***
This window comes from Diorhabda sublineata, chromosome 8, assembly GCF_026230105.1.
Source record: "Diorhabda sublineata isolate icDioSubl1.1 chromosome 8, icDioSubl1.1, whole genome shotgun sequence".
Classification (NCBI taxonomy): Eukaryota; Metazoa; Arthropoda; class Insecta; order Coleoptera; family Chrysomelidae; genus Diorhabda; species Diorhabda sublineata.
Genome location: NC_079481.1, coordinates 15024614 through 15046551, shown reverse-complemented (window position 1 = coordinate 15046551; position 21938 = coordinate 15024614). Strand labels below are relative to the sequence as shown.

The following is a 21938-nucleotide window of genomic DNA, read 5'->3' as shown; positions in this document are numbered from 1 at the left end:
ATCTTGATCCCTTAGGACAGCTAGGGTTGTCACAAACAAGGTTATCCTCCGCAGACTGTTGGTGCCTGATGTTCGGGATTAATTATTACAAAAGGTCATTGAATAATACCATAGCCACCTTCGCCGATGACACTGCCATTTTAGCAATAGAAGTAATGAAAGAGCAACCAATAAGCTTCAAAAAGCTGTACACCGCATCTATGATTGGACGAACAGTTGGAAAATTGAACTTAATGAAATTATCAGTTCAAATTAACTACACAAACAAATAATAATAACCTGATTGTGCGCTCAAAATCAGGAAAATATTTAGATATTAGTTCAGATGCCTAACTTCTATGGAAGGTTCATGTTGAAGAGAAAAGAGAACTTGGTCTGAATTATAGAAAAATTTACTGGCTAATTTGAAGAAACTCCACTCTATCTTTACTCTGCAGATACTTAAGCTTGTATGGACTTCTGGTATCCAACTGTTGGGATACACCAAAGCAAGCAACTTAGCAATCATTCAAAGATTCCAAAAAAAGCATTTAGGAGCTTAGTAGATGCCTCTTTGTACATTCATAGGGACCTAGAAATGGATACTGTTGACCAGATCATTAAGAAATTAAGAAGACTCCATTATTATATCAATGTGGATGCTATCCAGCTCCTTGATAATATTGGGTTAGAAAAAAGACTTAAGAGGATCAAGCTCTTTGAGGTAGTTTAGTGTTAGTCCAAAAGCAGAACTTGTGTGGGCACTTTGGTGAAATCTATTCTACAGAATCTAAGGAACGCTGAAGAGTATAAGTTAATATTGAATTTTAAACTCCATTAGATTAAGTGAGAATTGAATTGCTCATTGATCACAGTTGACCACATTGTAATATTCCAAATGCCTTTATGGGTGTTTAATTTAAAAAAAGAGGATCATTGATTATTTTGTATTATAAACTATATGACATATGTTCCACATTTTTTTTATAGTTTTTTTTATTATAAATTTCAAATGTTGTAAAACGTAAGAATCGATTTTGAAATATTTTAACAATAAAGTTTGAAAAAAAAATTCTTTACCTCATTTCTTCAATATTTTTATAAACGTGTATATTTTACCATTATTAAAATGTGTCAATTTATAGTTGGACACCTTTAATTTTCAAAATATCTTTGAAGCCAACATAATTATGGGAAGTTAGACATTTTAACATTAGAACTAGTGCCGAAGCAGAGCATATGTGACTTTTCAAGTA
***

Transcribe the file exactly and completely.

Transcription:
This window comes from Diorhabda sublineata, chromosome 8, assembly GCF_026230105.1.
Source record: "Diorhabda sublineata isolate icDioSubl1.1 chromosome 8, icDioSubl1.1, whole genome shotgun sequence".
Classification (NCBI taxonomy): Eukaryota; Metazoa; Arthropoda; class Insecta; order Coleoptera; family Chrysomelidae; genus Diorhabda; species Diorhabda sublineata.
Genome location: NC_079481.1, coordinates 15024614 through 15046551, shown reverse-complemented (window position 1 = coordinate 15046551; position 21938 = coordinate 15024614). Strand labels below are relative to the sequence as shown.

The following is a 21938-nucleotide window of genomic DNA, read 5'->3' as shown; positions in this document are numbered from 1 at the left end:
ATCTTGATCCCTTAGGACAGCTAGGGTTGTCACAAACAAGGTTATCCTCCGCAGACTGTTGGTGCCTGATGTTCGGGATTAATTATTACAAAAGGTCATTGAATAATACCATAGCCACCTTCGCCGATGACACTGCCATTTTAGCAATAGAAGTAATGAAAGAGCAACCAATAAGCTTCAAAAAGCTGTACACCGCATCTATGATTGGACGAACAGTTGGAAAATTGAACTTAATGAAATTATCAGTTCAAATTAACTACACAAACAAATAATAATAACCTGATTGTGCGCTCAAAATCAGGAAAATATTTAGATATTAGTTCAGATGCCTAACTTCTATGGAAGGTTCATGTTGAAGAGAAAAGAGAACTTGGTCTGAATTATAGAAAAATTTACTGGCTAATTTGAAGAAACTCCACTCTATCTTTACTCTGCAGATACTTAAGCTTGTATGGACTTCTGGTATCCAACTGTTGGGATACACCAAAGCAAGCAACTTAGCAATCATTCAAAGATTCCAAAAAAAGCATTTAGGAGCTTAGTAGATGCCTCTTTGTACATTCATAGGGACCTAGAAATGGATACTGTTGACCAGATCATTAAGAAATTAAGAAGACTCCATTATTATATCAATGTGGATGCTATCCAGCTCCTTGATAATATTGGGTTAGAAAAAAGACTTAAGAGGATCAAGCTCTTTGAGGTAGTTTAGTGTTAGTCCAAAAGCAGAACTTGTGTGGGCACTTTGGTGAAATCTATTCTACAGAATCTAAGGAACGCTGAAGAGTATAAGTTAATATTGAATTTTAAACTCCATTAGATTAAGTGAGAATTGAATTGCTCATTGATCACAGTTGACCACATTGTAATATTCCAAATGCCTTTATGGGTGTTTAATTTAAAAAAAGAGGATCATTGATTATTTTGTATTATAAACTATATGACATATGTTCCACATTTTTTTTATAGTTTTTTTTATTATAAATTTCAAATGTTGTAAAACGTAAGAATCGATTTTGAAATATTTTAACAATAAAGTTTGAAAAAAAAATTCTTTACCTCATTTCTTCAATATTTTTATAAACGTGTATATTTTACCATTATTAAAATGTGTCAATTTATAGTTGGACACCTTTAATTTTCAAAATATCTTTGAAGCCAACATAATTATGGGAAGTTAGACATTTTAACATTAGAACTAGTGCCGAAGCAGAGCATATGTGACTTTTCAAGTA